A Local Perspective on Life in Tsukuba, Ibaraki, Japan.

Alien Scientist 37: Alien Body Language

Stephen Marshall, a former resident of Tsukuba, has been writing Alien Scientist articles for the Alien Times since 2001. Even though he no longer lives in Tsukuba, he is still a regular contributor to the magazine. Here is his latest intergalactic report.

Alien ScientistThey say that a large proportion of what we say is said through body language. Obviously, this depends on context. An expressionless newsreader sitting behind a desk would not convey much news without a script. A lecturer addressing some abstruse academic subject might find it hard to use body language to express concepts that were only invented in the last tiny fraction of the evolutionary timescale over which body language had a chance to evolve. How could one talk about strange invisible things like electromagnetism, esoteric concepts like existentialism, or abstract words about words like euphemism, using only a body language developed to say things like ‘I am here’ or ‘Go away’?

Then again, while it may be hard to express some abstract or complex ideas through body language alone, think how versatile our body language is for expressing a range of subtle things that would be difficult to say with words alone. If someone wishes to convey an air of insouciance, a nuance of nonchalance, or downright dumbfoundedness, how better to do it than by body language? And think how poor our expressive vocabulary would be if we could not grunt, groan, moan, purr, scream or sigh?

As it happens, language is one of those things that humans sometimes use to set themselves apart from other species. And the possession or lack of language may be one of the crucial ways we might distinguish between different kinds of alien species. In the popular imagination of science-fiction, at least, aliens tend to come on two basic kinds.

The first is some kind of monster – a gnashing, gesticulating, masticating, growling, roaring brute, possessing somewhere about its horrible head a bloodthirsty mouth that seems designed for devouring Earthlings. (For this kind of alien, we usually fire our guns or bombs, and ask questions later.) The second kind of alien is some kind of humanoid – usually with two legs and upright posture, with a roughly ovoid head, and somewhere in front, a mouth that is used for speaking with. (This is the kind of alien we usually try to address questions to, or do business with, even if we end up shooting or bombing them later.)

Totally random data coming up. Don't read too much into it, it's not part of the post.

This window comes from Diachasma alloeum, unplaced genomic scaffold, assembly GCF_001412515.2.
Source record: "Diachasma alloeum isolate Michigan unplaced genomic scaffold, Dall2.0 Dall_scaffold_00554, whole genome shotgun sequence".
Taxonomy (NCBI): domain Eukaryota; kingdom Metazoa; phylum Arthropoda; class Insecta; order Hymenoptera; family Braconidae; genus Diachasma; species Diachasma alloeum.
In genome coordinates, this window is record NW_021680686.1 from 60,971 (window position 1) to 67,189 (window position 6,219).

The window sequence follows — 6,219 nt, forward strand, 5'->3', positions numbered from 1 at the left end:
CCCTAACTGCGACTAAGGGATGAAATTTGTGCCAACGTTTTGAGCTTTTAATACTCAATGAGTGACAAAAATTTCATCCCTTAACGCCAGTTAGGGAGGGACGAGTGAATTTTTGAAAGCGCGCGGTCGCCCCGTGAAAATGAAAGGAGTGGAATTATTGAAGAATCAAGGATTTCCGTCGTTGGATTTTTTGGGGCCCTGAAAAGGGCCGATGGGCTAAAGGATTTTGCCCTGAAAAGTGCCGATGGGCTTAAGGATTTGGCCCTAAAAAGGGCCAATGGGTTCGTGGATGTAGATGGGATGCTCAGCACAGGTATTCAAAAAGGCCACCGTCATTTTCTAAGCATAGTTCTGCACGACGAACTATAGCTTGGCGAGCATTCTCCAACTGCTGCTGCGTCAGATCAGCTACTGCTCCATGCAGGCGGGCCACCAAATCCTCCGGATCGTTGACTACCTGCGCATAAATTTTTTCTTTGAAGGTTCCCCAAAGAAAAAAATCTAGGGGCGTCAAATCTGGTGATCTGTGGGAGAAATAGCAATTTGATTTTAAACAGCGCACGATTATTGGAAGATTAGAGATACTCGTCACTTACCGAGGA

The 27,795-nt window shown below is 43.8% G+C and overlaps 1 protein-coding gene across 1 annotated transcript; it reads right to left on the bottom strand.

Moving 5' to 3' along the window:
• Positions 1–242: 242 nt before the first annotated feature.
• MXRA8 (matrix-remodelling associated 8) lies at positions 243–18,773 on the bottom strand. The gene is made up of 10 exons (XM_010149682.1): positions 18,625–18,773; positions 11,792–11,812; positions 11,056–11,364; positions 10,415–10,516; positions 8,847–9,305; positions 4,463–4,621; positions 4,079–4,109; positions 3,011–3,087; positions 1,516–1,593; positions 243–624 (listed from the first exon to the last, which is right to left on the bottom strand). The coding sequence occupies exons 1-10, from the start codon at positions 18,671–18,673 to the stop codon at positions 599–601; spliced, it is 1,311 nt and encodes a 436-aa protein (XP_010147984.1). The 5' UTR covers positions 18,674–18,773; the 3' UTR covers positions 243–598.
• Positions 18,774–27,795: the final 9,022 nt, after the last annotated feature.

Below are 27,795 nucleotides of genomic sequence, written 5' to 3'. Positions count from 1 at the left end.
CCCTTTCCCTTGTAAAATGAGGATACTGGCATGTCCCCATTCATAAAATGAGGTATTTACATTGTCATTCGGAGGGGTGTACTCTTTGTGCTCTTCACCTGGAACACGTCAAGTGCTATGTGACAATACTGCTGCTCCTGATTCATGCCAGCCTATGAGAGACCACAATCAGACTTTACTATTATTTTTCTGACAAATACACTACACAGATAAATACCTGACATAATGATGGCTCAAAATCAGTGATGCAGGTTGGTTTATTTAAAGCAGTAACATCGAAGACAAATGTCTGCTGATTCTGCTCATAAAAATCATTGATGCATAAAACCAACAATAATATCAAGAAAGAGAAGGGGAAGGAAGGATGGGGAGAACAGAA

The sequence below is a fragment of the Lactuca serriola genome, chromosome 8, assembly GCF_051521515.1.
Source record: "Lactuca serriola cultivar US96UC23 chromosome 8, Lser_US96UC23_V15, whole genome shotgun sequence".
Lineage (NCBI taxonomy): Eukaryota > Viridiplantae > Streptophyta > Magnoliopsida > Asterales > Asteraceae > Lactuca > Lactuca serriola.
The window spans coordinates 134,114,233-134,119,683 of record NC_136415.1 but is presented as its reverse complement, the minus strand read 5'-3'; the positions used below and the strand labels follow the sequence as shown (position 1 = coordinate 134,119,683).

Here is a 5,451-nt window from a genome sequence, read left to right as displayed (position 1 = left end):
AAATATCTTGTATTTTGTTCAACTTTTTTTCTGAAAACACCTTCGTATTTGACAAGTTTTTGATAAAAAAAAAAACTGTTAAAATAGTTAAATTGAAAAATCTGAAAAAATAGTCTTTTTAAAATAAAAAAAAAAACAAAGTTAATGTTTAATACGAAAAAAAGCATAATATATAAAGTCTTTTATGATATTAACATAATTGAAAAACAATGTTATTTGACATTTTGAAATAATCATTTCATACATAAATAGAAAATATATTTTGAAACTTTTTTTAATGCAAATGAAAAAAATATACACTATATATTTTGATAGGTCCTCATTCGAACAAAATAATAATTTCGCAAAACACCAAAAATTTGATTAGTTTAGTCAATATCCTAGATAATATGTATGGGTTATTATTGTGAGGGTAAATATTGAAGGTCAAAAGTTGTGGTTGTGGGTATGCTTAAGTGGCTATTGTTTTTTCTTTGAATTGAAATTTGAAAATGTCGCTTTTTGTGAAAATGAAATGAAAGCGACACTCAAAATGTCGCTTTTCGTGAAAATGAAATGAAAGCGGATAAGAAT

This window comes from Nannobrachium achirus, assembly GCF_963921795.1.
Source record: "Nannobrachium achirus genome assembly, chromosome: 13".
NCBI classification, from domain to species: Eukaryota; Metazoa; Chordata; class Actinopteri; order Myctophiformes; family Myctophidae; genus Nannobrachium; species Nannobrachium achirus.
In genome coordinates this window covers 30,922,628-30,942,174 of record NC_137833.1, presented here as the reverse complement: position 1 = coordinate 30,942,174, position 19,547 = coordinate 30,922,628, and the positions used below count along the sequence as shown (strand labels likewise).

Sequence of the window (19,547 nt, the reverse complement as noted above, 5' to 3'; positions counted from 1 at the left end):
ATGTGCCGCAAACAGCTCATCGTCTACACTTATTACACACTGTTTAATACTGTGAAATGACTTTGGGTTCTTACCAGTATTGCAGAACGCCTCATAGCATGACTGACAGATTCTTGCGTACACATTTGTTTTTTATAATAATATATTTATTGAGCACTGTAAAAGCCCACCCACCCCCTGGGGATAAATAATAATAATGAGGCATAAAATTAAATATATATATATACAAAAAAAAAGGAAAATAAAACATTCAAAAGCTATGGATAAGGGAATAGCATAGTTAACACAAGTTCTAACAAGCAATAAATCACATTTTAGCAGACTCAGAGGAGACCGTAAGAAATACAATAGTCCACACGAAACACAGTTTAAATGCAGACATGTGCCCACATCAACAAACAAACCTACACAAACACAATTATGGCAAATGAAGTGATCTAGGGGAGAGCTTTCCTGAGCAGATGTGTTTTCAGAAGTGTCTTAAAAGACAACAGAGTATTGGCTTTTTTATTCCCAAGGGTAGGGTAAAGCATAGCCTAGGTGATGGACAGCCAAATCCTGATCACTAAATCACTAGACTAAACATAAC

Yet, life on Earth should alert us to the potential diversity of ways of communicating, in advance of any contact with aliens. This would include not just the possibility of spoken language, but body language, or some combination of the two.

Take the cuttlefish, for example. This sea-faring social cephalopod has the ingredients to make for a good ‘extraterrestrial’ – the slimy body, the beak, the ink, and of course, the tentacles. If ever an alien equivalent of a cuttlefish visited Earth, emerging from its splashed-down space-capsule, it might be in danger of being mistaken for a gnashing, gesticulating, masticating monster, when it might simply be trying to ask where the nearest 7-11 is.

In fact, the cuttlefish uses a particularly sophisticated kind of body language for communicating. The cuttlefish has pigment-bearing cells that cause colour changes on its body. So a cuttlefish is like a living LCD – a multi-coloured pixelled liquid crystal display. It can change colour almost instantaneously –under its advanced nervous control system – producing a large number of stripes, bands and spots, speckles, whorls, or mottled tones to blend in with the background.

What do cuttlefish have to say for themselves? Well, firstly, in the ability to camouflage or reveal itself, a cuttlefish can send or withhold the most basic message of ‘I am here’. This is handy when avoiding being seen by predators, or prey. Then, beyond that, it can make sexual advances and responses. So, it has the eon-old option of advertising itself in pursuit of sex, at the risk of ending up as someone else’s lunch.

Some scientists have speculated that the cuttlefish’s overall body patterns could act as nouns and verbs, while smaller patterns and spots could be adjectives and adverbs. One could imagine a cuttlefish somewhere evolving a full visual display with icons, characters and punctuation marks – or perhaps a virtual image of a newsreader, while the latest share prices and sports results stream past underneath.

Ultimately, we might be able to learn to read rather directly the cuttlefish’s thoughts. An English-Cuttlefish dictionary might be as curious as an English-Body Language dictionary. But, for the most of the time, only the most basic expressions used in Human-Human phrase-books might be required: the cuttlefish equivalents of ‘I’m here’, ‘Go Away’ or ‘Male seeks Female.’

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